Somehow, Greaney cranks out one winner after another. That’s a lot of work for the Gray Man and plenty of pleasure for...

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AGENT IN PLACE

Seventh in the high-powered Gray Man series (Gunmetal Gray, 2017, etc.).

The Islamic State group is about to execute Courtland Gentry—the Gray Man—and leave his body floating with others in a bloody lake. Then the story backs up a week to show how he got into this unholy mess. Gentry is ex-CIA, now an assassin for hire. He meets in Paris with Dr. Tarek Halaby, head of the Free Syria Exile Union, or what’s left of it. All the brave members are dead, Halaby says, and he jokes that perhaps Gentry would like to kill the Syrian president for him. “A mission into Syria,” they both agree, is “a fool’s errand.” Which naturally means he'll go there. Halaby hires him to rescue the model Bianca Medina from an imminent IS attack, part of a plan that Halaby hopes will "deal a serious blow to the Syrian regime and hasten the end" of the cruel civil war. A stunning beauty who’s protected by bodyguards in a Paris hotel, Medina is the lover of Ahmed al-Azzam, the brutal Syrian president and “most horrible man in the world"—and also, as she tells Halaby after Gentry brings her back to his safe house, she's secretly the mother of Jamal, Azzam's only son. Azzam’s wife, Shakira, aka “the First Lady of Hell,” knows about Bianca and wants her dead. (Thus the IS attack, which she manipulated.) Halaby isn't sure if Shakira knows about Jamal (she does), but he's sure she'll kill the boy if she does. Bianca is itching to return to Syria to be with Jamal, who's been left behind with a bodyguard, but Gentry, against his own better judgment, agrees to go get him. If there’s “one shot in hell” to snatch the child from the evil dad, “that shot was the Gray Man," a sharpshooter who will gladly kill Azzam if only he can get close enough. So, as anyone who follows the series knows, plenty of blood spills. Whether any of that blood is Assad's—oops, Azzam's—is for the reader to find out. Court Gentry claims to kill only for cash, yet he mostly nails just the bad guys—deep down, he has a moral code. Readers of the great Tom Clancy will salivate over this fast-moving and well-plotted yarn, which is part of a consistently appealing series in which each assignment is billed as the most dangerous ever.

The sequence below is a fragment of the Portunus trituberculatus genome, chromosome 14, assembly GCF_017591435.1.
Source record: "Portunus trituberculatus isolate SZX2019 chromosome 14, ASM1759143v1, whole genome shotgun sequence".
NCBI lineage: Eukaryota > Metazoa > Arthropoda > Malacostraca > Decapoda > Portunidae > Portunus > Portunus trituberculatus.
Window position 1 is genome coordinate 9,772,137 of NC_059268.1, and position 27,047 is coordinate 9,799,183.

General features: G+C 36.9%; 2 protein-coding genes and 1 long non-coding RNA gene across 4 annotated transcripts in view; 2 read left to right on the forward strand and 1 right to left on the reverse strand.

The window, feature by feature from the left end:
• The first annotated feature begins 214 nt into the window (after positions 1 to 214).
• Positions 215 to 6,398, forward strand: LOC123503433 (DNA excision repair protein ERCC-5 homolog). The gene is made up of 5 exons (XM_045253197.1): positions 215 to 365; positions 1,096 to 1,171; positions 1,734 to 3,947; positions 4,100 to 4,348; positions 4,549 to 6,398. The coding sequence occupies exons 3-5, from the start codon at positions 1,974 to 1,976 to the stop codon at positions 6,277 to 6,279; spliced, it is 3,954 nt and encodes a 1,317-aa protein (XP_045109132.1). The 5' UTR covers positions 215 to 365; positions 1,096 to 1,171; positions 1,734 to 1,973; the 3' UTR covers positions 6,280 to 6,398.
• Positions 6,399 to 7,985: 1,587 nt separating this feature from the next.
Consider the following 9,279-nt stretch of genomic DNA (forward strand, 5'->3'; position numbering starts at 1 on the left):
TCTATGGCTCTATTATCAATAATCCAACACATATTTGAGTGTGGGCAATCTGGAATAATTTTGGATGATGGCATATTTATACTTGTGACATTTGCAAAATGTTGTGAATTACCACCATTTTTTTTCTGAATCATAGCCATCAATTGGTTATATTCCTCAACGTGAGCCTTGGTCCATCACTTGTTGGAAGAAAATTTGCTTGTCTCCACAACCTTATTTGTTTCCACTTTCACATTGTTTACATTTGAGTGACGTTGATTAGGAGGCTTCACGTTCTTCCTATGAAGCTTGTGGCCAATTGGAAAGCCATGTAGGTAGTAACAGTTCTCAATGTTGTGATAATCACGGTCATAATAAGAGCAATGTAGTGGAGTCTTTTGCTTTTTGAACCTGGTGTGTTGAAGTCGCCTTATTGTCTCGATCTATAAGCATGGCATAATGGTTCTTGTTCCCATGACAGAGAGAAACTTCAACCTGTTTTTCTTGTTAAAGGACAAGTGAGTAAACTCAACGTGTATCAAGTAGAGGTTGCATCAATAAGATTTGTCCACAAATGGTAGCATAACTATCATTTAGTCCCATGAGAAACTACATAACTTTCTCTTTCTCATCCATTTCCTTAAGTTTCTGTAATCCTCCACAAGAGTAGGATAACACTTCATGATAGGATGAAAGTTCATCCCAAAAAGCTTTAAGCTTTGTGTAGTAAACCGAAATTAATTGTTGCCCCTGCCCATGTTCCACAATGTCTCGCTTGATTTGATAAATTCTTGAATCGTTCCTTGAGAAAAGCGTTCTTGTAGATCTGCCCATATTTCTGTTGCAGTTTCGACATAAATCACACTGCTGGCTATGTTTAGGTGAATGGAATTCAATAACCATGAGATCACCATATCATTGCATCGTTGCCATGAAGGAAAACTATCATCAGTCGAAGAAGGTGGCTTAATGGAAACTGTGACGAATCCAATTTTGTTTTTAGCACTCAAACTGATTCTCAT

Somehow, Greaney cranks out one winner after another. That’s a lot of work for the Gray Man and plenty of pleasure for thriller fans.

Pub Date: Feb. 20, 2018

ISBN: 978-0-451-48890-9

Page Count: 512

Publisher: Berkley

Review Posted Online: Dec. 12, 2017

Kirkus Reviews Issue: Jan. 1, 2018

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A strongly felt, if not terribly gripping, sendoff for a Turow favorite nearly 35 years after his appearance in Presumed...

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THE LAST TRIAL

Trying his final case at 85, celebrated criminal defense lawyer Sandy Stern defends a Nobel-winning doctor and longtime friend whose cancer wonder drug saved Stern's life but subsequently led to the deaths of others.